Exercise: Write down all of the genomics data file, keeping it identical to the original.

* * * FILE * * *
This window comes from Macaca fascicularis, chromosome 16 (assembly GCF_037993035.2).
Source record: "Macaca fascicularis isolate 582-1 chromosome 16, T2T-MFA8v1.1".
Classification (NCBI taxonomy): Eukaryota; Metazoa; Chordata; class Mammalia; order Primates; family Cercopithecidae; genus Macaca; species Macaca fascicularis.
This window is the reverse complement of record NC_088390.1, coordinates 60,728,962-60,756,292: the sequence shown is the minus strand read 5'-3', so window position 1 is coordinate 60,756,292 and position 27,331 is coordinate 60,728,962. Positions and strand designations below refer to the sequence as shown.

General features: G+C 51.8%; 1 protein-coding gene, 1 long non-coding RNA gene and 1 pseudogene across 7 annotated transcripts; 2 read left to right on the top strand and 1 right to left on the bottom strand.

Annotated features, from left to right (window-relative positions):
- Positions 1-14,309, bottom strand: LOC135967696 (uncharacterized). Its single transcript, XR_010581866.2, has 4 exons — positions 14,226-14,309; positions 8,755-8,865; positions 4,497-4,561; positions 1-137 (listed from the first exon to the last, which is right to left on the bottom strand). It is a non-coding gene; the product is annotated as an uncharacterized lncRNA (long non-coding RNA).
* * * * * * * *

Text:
This window comes from Macaca fascicularis, chromosome 16 (assembly GCF_037993035.2).
Source record: "Macaca fascicularis isolate 582-1 chromosome 16, T2T-MFA8v1.1".
Classification (NCBI taxonomy): Eukaryota; Metazoa; Chordata; class Mammalia; order Primates; family Cercopithecidae; genus Macaca; species Macaca fascicularis.
This window is the reverse complement of record NC_088390.1, coordinates 60,728,962-60,756,292: the sequence shown is the minus strand read 5'-3', so window position 1 is coordinate 60,756,292 and position 27,331 is coordinate 60,728,962. Positions and strand designations below refer to the sequence as shown.

General features: G+C 51.8%; 1 protein-coding gene, 1 long non-coding RNA gene and 1 pseudogene across 7 annotated transcripts; 2 read left to right on the top strand and 1 right to left on the bottom strand.

Annotated features, from left to right (window-relative positions):
- Positions 1-14,309, bottom strand: LOC135967696 (uncharacterized). Its single transcript, XR_010581866.2, has 4 exons — positions 14,226-14,309; positions 8,755-8,865; positions 4,497-4,561; positions 1-137 (listed from the first exon to the last, which is right to left on the bottom strand). It is a non-coding gene; the product is annotated as an uncharacterized lncRNA (long non-coding RNA).